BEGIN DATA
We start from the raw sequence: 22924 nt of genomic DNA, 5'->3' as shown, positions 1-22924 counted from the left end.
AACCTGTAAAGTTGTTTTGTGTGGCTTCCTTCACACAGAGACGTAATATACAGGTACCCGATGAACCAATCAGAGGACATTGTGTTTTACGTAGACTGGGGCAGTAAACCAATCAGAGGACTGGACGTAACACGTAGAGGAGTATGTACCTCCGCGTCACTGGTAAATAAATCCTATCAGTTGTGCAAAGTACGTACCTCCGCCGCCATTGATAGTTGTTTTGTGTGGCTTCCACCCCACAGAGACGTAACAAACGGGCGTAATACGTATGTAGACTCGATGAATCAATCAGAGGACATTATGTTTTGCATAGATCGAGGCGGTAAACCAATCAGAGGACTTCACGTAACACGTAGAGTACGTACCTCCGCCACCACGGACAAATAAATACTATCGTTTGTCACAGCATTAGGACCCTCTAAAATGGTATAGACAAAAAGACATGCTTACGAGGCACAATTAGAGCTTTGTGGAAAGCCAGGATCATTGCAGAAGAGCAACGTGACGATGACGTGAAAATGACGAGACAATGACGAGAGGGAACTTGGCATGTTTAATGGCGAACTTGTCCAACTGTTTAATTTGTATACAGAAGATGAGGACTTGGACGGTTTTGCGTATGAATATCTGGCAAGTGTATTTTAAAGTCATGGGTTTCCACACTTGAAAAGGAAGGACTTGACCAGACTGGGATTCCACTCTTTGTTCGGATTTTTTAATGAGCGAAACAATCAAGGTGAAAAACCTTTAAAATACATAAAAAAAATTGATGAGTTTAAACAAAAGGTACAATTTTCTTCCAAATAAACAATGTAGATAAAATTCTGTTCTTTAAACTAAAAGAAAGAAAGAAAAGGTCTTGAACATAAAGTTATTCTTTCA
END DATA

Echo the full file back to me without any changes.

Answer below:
We start from the raw sequence: 22924 nt of genomic DNA, 5'->3' as shown, positions 1-22924 counted from the left end.
AACCTGTAAAGTTGTTTTGTGTGGCTTCCTTCACACAGAGACGTAATATACAGGTACCCGATGAACCAATCAGAGGACATTGTGTTTTACGTAGACTGGGGCAGTAAACCAATCAGAGGACTGGACGTAACACGTAGAGGAGTATGTACCTCCGCGTCACTGGTAAATAAATCCTATCAGTTGTGCAAAGTACGTACCTCCGCCGCCATTGATAGTTGTTTTGTGTGGCTTCCACCCCACAGAGACGTAACAAACGGGCGTAATACGTATGTAGACTCGATGAATCAATCAGAGGACATTATGTTTTGCATAGATCGAGGCGGTAAACCAATCAGAGGACTTCACGTAACACGTAGAGTACGTACCTCCGCCACCACGGACAAATAAATACTATCGTTTGTCACAGCATTAGGACCCTCTAAAATGGTATAGACAAAAAGACATGCTTACGAGGCACAATTAGAGCTTTGTGGAAAGCCAGGATCATTGCAGAAGAGCAACGTGACGATGACGTGAAAATGACGAGACAATGACGAGAGGGAACTTGGCATGTTTAATGGCGAACTTGTCCAACTGTTTAATTTGTATACAGAAGATGAGGACTTGGACGGTTTTGCGTATGAATATCTGGCAAGTGTATTTTAAAGTCATGGGTTTCCACACTTGAAAAGGAAGGACTTGACCAGACTGGGATTCCACTCTTTGTTCGGATTTTTTAATGAGCGAAACAATCAAGGTGAAAAACCTTTAAAATACATAAAAAAAATTGATGAGTTTAAACAAAAGGTACAATTTTCTTCCAAATAAACAATGTAGATAAAATTCTGTTCTTTAAACTAAAAGAAAGAAAGAAAAGGTCTTGAACATAAAGTTATTCTTTCA